7 Nursing Home Residents Die From COVID-19 After Staff Attends Massive Wedding
Staff members at three Washington state nursing homes attended a massive wedding with more than 300 guests last month, and now at least seven residents at the facilities have died from COVID-19, health officials said.
The residents were all in their 70s, 80s or 90s and at higher risk for severe complications if infected with COVID-19. Four additional deaths at two of the facilities are pending death certificate reviews, the Grant County Health District said Thursday.
“Our hearts are with the families and friends of these residents. On behalf of our staff, Grant County Health Officer and Board of Health, we are so sorry for your loss,” the health department said in a statement.
It isn’t known whether the staff members had direct contact with the people who died as the staff members care for entire units, the health department said.
The facilities were identified as McKay Healthcare & Rehab Center in Soap Lake, Lake Ridge Center in Moses Lake and Columbia Crest Center, also in Moses Lake.
News of the deaths came after hundreds attended the Nov. 7 superspreader event near Ritzville, southwest of Spokane. Within 10 days, nearly 40 people who attended the wedding tested positive for the coronavirus in nearby Grant County.
Local health officials also linked those cases to two subsequent outbreaks in the area, as well spikes in positive tests for the coronavirus at one long-term care facility and at a school district.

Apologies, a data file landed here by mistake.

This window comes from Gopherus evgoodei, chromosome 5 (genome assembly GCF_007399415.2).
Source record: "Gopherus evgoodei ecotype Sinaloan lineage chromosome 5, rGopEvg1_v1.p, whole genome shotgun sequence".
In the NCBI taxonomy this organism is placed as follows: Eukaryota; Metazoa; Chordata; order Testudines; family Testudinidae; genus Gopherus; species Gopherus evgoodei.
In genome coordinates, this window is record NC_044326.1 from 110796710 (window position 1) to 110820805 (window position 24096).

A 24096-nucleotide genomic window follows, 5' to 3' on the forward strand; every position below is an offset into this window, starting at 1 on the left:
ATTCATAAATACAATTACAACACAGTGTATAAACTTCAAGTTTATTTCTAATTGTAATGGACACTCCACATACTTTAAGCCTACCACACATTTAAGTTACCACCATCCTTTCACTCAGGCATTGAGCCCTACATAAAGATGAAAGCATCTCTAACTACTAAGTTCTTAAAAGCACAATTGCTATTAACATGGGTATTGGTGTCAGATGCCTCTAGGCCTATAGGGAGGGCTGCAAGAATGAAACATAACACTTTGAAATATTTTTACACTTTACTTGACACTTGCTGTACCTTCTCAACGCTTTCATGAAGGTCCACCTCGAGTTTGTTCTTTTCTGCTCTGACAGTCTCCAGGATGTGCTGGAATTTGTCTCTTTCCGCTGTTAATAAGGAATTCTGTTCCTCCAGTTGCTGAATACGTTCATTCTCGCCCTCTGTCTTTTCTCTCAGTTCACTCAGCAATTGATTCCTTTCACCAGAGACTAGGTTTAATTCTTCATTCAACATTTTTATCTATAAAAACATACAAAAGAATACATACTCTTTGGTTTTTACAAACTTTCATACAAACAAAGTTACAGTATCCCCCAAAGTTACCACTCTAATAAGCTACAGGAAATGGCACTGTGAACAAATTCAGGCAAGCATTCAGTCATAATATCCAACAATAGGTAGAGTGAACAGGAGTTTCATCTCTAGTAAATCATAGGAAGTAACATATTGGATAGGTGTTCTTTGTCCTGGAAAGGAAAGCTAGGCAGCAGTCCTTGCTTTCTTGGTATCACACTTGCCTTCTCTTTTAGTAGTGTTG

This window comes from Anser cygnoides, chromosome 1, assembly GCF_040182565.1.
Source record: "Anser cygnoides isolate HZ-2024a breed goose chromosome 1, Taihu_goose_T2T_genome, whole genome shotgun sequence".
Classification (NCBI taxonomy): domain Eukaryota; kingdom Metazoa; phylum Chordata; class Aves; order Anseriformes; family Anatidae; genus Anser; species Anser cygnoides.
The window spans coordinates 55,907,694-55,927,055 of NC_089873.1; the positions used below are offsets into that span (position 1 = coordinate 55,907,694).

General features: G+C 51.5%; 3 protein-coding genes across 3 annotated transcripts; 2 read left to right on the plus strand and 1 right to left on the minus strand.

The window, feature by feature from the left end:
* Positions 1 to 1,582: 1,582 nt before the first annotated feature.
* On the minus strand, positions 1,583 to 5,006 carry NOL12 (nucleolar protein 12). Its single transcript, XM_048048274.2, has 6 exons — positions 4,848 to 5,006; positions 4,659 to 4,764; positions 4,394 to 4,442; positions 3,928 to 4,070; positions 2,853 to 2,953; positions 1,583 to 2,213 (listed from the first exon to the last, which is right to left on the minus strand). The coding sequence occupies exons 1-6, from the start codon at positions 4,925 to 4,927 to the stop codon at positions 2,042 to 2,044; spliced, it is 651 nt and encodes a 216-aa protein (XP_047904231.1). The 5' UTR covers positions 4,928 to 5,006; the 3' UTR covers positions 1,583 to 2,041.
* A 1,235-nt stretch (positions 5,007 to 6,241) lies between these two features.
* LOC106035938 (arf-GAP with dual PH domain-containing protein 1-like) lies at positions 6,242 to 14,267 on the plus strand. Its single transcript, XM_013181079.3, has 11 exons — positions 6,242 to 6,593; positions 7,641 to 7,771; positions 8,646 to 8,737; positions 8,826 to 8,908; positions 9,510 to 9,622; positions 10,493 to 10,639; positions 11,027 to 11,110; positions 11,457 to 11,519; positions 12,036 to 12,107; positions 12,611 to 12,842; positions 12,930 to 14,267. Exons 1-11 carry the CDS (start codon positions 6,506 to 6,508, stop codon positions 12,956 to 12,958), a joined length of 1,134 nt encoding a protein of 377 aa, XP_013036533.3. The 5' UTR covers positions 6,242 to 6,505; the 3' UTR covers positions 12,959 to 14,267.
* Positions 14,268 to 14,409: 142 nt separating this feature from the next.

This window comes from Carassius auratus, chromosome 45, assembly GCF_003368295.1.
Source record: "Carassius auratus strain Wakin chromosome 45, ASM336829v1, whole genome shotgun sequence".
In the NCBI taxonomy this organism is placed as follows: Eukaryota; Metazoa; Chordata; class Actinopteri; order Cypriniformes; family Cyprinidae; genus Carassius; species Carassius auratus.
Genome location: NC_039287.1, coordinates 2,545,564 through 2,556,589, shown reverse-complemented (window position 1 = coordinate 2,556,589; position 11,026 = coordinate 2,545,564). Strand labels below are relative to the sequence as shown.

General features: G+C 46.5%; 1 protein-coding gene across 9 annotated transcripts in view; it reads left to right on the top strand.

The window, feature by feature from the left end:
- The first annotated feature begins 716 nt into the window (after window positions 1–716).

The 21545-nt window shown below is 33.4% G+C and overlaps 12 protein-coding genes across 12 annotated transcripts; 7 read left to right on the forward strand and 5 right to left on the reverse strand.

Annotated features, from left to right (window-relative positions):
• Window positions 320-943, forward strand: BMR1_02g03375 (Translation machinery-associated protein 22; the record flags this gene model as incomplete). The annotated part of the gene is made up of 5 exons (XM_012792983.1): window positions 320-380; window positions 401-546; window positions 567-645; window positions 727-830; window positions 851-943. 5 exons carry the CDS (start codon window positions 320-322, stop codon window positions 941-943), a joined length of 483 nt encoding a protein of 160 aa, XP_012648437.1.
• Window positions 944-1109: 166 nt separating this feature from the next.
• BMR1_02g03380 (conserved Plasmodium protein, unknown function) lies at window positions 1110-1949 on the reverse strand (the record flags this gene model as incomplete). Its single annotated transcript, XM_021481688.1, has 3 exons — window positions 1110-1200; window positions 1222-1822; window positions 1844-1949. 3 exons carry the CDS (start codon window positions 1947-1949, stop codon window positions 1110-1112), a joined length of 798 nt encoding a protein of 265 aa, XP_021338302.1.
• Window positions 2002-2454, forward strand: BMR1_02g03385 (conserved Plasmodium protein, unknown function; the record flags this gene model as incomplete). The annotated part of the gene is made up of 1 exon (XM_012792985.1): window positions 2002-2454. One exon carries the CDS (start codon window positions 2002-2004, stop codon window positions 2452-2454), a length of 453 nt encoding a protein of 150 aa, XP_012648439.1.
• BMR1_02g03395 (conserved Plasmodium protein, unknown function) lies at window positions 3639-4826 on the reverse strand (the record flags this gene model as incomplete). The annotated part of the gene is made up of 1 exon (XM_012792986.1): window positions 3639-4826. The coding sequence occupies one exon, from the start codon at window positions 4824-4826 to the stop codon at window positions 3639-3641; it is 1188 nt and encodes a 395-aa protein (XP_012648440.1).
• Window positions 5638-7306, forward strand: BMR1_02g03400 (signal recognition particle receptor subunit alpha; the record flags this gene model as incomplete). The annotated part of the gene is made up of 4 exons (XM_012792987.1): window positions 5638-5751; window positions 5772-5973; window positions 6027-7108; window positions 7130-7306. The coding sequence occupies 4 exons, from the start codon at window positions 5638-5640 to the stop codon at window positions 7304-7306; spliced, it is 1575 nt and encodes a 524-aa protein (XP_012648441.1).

November’s additional deaths raised the county’s total coronavirus fatalities to 54 since March.
County health officials continued to urge residents to stay home as much as possible to help lower the risk of infection among the most vulnerable residents.
“Your choice to gather with those outside your household could lead to additional cases of COVID-19 and even death. Please protect those you love by staying home,” the health department said.
Washington Gov. Jay Inslee last month imposed new social restrictions after the state’s average number of coronavirus cases doubled over two weeks.
The restrictions, which last until Dec. 14, limit outdoor social gatherings to no more than five people from outside a household. They prohibit all indoor gatherings involving people from outside households unless the individuals agree to quarantine for 14 days prior to a gathering, obtain a negative COVID-19 test no more than 48-hours beforehand or quarantine for seven days afterward.
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